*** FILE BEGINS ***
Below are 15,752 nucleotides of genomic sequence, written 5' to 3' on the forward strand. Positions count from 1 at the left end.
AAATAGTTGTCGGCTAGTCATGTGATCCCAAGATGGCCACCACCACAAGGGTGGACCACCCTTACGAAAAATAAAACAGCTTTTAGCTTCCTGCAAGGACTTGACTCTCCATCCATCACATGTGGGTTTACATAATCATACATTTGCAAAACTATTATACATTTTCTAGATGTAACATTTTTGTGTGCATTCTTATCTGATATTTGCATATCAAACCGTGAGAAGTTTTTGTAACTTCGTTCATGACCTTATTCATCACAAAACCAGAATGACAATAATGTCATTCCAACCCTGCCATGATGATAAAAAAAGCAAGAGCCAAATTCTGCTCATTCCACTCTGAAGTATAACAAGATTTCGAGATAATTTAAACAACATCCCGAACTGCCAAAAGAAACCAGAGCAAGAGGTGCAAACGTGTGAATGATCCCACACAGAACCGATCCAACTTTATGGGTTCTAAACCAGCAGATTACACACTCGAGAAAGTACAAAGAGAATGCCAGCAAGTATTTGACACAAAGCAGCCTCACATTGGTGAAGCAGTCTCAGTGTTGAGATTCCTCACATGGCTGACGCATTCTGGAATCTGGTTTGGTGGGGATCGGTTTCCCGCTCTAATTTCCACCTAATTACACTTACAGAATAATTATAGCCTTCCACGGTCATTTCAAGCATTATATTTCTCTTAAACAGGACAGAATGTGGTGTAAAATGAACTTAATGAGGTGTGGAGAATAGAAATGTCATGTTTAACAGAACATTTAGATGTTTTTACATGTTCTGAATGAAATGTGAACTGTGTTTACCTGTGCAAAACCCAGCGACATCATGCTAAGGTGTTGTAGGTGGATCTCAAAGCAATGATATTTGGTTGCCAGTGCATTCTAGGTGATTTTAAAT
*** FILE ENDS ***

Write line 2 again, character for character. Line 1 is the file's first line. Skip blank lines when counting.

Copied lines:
AAATAGTTGTCGGCTAGTCATGTGATCCCAAGATGGCCACCACCACAAGGGTGGACCACCCTTACGAAAAATAAAACAGCTTTTAGCTTCCTGCAAGGACTTGACTCTCCATCCATCACATGTGGGTTTACATAATCATACATTTGCAAAACTATTATACATTTTCTAGATGTAACATTTTTGTGTGCATTCTTATCTGATATTTGCATATCAAACCGTGAGAAGTTTTTGTAACTTCGTTCATGACCTTATTCATCACAAAACCAGAATGACAATAATGTCATTCCAACCCTGCCATGATGATAAAAAAAGCAAGAGCCAAATTCTGCTCATTCCACTCTGAAGTATAACAAGATTTCGAGATAATTTAAACAACATCCCGAACTGCCAAAAGAAACCAGAGCAAGAGGTGCAAACGTGTGAATGATCCCACACAGAACCGATCCAACTTTATGGGTTCTAAACCAGCAGATTACACACTCGAGAAAGTACAAAGAGAATGCCAGCAAGTATTTGACACAAAGCAGCCTCACATTGGTGAAGCAGTCTCAGTGTTGAGATTCCTCACATGGCTGACGCATTCTGGAATCTGGTTTGGTGGGGATCGGTTTCCCGCTCTAATTTCCACCTAATTACACTTACAGAATAATTATAGCCTTCCACGGTCATTTCAAGCATTATATTTCTCTTAAACAGGACAGAATGTGGTGTAAAATGAACTTAATGAGGTGTGGAGAATAGAAATGTCATGTTTAACAGAACATTTAGATGTTTTTACATGTTCTGAATGAAATGTGAACTGTGTTTACCTGTGCAAAACCCAGCGACATCATGCTAAGGTGTTGTAGGTGGATCTCAAAGCAATGATATTTGGTTGCCAGTGCATTCTAGGTGATTTTAAAT